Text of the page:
October 20, 2008

What’s blogging?

Filed under: blogs,China — Kim @ 4:47 pm

A certain Mr Andrew Sullivan over at The Atlantic magazine recently wrote an essay about blogging. What is blogging? What are its strengths and weaknesses? etc etc. Here’s an extract I want to pick a quarrel with:

blogging suffers from the same flaws as postmodernism: a failure to provide stable truth or a permanent perspective. A traditional writer is valued by readers precisely because they trust him to have thought long and hard about a subject, given it time to evolve in his head, and composed a piece of writing that is worth their time to read at length and to ponder. Bloggers don’t do this and cannot do this—and that limits them far more than it does traditional long-form writing.

But that seems a rather partial perspective to me. Take just 3 examples from the (English language) China blogosphere…What about old Mr Useless Tree or The Granite Studio or Mutant Palm. Are they not thoughtful writers? Are their posts not very often carefully considered and worth pondering?

I guess a lot of blogging is done in a hurry, but considering this was a piece published in a prestigious “dead-tree” magazine, and therefore by his own criteria should be more complex and subtle and thoroughly thought through, it seemed a bit too prone to sweeping statements: “Bloggers don’t do this and cannot do this”, and too narrow in its definition of what blogging is. He ought to get out in the blogosphere a bit more perhaps.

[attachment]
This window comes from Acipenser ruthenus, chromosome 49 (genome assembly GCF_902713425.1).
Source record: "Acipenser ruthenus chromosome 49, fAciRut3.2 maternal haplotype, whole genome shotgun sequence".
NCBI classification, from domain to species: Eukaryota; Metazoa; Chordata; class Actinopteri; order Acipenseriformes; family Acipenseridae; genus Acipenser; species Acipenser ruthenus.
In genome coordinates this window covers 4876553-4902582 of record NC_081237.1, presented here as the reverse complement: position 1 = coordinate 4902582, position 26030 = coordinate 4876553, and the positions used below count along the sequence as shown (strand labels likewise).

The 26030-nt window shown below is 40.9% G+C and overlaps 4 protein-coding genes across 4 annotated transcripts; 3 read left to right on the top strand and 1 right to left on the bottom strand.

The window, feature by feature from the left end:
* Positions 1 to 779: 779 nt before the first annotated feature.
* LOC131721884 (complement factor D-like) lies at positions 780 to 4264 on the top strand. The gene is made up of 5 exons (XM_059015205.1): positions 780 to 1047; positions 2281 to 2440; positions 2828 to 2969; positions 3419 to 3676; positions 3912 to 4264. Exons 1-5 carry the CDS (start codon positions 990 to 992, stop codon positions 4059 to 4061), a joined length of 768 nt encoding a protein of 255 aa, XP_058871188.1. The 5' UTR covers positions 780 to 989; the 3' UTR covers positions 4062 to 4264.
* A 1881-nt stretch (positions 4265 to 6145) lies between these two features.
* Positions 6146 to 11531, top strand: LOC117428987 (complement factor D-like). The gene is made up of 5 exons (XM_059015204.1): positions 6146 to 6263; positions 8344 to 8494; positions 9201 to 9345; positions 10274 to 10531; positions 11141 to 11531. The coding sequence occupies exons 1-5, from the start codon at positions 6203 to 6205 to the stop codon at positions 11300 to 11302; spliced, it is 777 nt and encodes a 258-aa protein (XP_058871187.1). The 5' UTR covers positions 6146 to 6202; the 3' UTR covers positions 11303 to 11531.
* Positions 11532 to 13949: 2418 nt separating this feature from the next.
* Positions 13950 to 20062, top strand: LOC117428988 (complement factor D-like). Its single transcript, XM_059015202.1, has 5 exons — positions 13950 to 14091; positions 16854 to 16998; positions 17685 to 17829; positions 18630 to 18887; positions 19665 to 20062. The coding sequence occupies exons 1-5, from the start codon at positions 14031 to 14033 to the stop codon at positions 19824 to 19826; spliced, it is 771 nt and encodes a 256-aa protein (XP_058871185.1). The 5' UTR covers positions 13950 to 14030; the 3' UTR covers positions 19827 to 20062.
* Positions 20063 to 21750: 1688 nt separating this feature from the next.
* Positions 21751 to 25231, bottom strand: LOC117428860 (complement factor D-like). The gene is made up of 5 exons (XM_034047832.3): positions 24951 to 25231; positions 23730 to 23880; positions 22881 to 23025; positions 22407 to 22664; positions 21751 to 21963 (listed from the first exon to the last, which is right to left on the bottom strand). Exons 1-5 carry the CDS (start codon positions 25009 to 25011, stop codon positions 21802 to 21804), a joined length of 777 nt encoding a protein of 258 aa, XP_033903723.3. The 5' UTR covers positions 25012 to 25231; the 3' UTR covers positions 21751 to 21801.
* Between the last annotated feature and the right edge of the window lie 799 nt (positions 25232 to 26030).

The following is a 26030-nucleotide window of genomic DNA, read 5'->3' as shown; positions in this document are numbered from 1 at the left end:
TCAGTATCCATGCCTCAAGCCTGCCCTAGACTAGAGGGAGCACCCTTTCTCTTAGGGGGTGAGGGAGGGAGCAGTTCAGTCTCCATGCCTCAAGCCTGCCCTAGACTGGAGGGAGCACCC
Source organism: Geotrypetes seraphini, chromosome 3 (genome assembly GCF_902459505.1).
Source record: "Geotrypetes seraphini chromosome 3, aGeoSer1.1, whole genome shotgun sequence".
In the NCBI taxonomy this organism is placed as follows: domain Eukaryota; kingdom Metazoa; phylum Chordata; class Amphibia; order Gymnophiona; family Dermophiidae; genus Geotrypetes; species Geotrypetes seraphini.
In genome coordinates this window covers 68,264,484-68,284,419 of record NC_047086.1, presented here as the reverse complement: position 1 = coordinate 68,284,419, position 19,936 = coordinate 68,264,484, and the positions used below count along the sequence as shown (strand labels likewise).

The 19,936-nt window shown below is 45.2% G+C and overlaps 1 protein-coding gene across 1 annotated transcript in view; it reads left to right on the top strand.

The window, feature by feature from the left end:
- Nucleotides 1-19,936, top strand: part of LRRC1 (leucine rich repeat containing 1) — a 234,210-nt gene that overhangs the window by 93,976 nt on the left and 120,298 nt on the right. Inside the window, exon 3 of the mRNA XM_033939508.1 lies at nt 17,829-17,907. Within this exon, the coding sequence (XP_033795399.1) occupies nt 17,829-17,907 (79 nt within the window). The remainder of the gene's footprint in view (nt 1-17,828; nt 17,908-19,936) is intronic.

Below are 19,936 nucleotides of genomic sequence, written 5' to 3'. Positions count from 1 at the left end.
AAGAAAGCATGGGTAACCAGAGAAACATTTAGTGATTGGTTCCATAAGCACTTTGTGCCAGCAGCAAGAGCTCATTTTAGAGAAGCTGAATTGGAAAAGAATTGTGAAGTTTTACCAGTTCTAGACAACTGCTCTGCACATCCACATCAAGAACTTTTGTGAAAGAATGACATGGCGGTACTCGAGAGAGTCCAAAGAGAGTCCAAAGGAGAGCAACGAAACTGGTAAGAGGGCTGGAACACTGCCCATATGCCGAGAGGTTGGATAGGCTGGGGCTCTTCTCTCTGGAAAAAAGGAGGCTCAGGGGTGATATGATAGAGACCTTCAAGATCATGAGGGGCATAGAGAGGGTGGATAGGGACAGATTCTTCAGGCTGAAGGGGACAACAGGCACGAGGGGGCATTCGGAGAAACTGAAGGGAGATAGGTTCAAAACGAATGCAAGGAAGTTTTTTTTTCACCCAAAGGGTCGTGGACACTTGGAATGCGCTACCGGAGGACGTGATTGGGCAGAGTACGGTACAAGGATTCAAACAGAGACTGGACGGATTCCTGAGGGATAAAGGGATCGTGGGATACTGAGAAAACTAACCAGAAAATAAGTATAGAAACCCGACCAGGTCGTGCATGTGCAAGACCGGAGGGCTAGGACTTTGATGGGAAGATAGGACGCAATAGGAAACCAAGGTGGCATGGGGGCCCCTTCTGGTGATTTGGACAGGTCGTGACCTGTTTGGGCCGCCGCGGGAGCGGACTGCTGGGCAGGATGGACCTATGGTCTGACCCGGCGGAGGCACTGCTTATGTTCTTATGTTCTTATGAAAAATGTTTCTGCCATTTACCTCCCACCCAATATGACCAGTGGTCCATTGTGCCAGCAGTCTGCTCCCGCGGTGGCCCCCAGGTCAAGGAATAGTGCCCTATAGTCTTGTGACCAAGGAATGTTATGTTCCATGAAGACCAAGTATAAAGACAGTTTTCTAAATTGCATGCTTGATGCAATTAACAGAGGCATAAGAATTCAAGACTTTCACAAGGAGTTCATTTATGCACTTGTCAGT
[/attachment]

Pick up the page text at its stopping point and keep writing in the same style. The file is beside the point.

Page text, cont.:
Oh, and the main reason I read The Atlantic is for the excellent China pieces by James Fallows. Check out his latest.

October 15, 2008

A young Asian hero is something to be

Filed under: asia,culture,east-west,teaching — Kim @ 1:23 pm

With thanks and doffed cap to John Lennon, the following is a not entirely fair, not entirely untrue take on my experiences of the Japanese, Thai, Chinese, and Korean education systems.

As soon as you’re born they make your world small
By feeding you country instead of it all
And you need to get outside to see it at all
A young Asian hero is something to be
A young Asian hero is something to be

You’ll get spoiled at home and then stifled at school
They love you to pass tests and swallow their drool
Till you’re so used to follow you follow the rule
A young Asian hero is something to be
A young Asian hero is something to be

When they’ve bullied and cowed you for twenty odd years
Then they expect you to slave at a career
And you don’t try to object because of your fear
A young Asian hero is something to be
A young Asian hero is something to be

Keep you doped with the papers and crap on TV,
And you think you’re so clever and classless and free,
But you’re still cannon fodder from what I can see,
A young Asian hero is something to be
A young Asian hero is something to be

There’s room at the top they are telling you still
But first you must learn how to smile as you kill
If you want to be like the fools on the hill
A young Asian hero is something to be
A young Asian hero is something to be
A young Asian hero is something to be
A young Asian hero is something to be

If you want to be happy, don’t listen to me
If you want to be happy, don’t listen to me.